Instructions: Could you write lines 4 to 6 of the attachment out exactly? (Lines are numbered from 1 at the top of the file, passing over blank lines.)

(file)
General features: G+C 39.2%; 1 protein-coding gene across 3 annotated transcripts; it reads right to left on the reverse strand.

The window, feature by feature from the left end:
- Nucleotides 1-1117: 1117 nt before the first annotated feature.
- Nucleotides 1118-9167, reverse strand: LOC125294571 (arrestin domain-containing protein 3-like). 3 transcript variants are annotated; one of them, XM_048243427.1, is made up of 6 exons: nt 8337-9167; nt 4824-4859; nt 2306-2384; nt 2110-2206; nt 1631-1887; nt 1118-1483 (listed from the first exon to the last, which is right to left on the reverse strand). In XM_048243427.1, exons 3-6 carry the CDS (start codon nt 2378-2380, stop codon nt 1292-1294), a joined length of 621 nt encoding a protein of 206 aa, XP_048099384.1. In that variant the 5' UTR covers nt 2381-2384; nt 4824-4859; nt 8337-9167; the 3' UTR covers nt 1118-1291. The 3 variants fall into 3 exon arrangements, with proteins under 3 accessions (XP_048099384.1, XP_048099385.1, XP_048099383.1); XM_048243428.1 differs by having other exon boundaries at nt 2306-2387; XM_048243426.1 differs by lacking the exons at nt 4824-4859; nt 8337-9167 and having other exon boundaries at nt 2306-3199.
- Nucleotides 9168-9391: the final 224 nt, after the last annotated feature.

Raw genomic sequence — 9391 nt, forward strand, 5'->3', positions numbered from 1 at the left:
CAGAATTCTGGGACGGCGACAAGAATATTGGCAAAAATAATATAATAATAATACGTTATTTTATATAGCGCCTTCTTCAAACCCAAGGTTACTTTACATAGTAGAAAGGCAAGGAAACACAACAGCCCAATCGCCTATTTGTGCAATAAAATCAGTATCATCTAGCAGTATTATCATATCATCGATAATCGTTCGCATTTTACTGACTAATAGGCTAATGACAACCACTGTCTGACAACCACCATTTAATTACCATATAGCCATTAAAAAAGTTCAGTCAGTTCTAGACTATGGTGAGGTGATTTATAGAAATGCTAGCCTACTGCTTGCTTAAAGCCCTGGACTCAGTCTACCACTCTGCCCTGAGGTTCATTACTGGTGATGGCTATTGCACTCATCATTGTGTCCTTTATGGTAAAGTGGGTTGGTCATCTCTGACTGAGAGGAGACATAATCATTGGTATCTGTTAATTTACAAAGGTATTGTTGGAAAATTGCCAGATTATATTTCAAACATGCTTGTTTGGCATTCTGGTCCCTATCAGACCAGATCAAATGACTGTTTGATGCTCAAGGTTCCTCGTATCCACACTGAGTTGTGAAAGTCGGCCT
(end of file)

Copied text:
- Nucleotides 1118-9167, reverse strand: LOC125294571 (arrestin domain-containing protein 3-like). 3 transcript variants are annotated; one of them, XM_048243427.1, is made up of 6 exons: nt 8337-9167; nt 4824-4859; nt 2306-2384; nt 2110-2206; nt 1631-1887; nt 1118-1483 (listed from the first exon to the last, which is right to left on the reverse strand). In XM_048243427.1, exons 3-6 carry the CDS (start codon nt 2378-2380, stop codon nt 1292-1294), a joined length of 621 nt encoding a protein of 206 aa, XP_048099384.1. In that variant the 5' UTR covers nt 2381-2384; nt 4824-4859; nt 8337-9167; the 3' UTR covers nt 1118-1291. The 3 variants fall into 3 exon arrangements, with proteins under 3 accessions (XP_048099384.1, XP_048099385.1, XP_048099383.1); XM_048243428.1 differs by having other exon boundaries at nt 2306-2387; XM_048243426.1 differs by lacking the exons at nt 4824-4859; nt 8337-9167 and having other exon boundaries at nt 2306-3199.
- Nucleotides 9168-9391: the final 224 nt, after the last annotated feature.

Raw genomic sequence — 9391 nt, forward strand, 5'->3', positions numbered from 1 at the left: